Voters Acknowledge Colorado’s Hot Economy, Worry Over Housing And Health Care

<p>Hayley Sanchez/CPR News</p>
<p>A new home being built in the Wolf Ranch neighborhood of Colorado Springs on the northeast side of town.</p>
Photo: COS Hot Housing 4 | New Home Construction - HSanchez
A new home being built in the Wolf Ranch neighborhood of Colorado Springs on the northeast side of town.

A new poll from the Kaiser Family Foundation and the Colorado Health Foundation found that education, health care and housing rate as the top issues for Colorado voters.

"When we asked about specific issues or when people are with no prompting asked open-ended questions talking about what they think are the most important issues of the state, they really get at core cost of living types of things," said Kyle Legleiter of the Colorado Health Foundation.

Coloradans view the state's economy as improving, but they don’t view housing and health care through those same rose-colored glasses. Legleiter said 80 percent of those polled sai​d housing costs are getting worse. Fifty-five percent said the same about health costs.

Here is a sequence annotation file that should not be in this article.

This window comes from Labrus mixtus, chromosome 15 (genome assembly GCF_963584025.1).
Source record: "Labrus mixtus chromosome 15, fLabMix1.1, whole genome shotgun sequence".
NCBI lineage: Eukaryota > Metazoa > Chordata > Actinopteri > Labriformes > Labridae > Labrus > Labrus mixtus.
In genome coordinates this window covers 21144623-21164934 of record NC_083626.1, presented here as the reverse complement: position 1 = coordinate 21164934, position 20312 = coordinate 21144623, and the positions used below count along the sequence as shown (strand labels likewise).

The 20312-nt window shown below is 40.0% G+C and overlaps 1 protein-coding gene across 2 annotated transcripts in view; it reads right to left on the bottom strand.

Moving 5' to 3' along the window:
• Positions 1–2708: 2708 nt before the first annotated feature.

"The cost of being able to afford the health care that you need, the housing that you live in, food to put on your table, over and over Coloradans are saying those are things that they worried about even in relatively good economic times in our state," Legleiter said.

Digging a little deeper into the poll, the state’s three major voting blocs see the top issues in a different priority than the others. The state's largest voting group, independents, place education as their top issue. For Republican voters it's immigration. For Democrats it’s health care.

There’s a partisan divide over health care, which Kaiser pointed out as consistent with other national polls. Republicans were least likely — 12 percent — to say health care was the most important issue, leaving it tied for fourth with education behind immigration, the economy and housing. Among independents, health care was ranked second, but only by a small margin ahead of housing.

All three groups were nearly unanimous in their low ranking of taxes and tax reform as an issue.

The poll was conducted between Aug. 15 and Sept. 19, 2018; the margin of error is plus or minus 3 percentage points.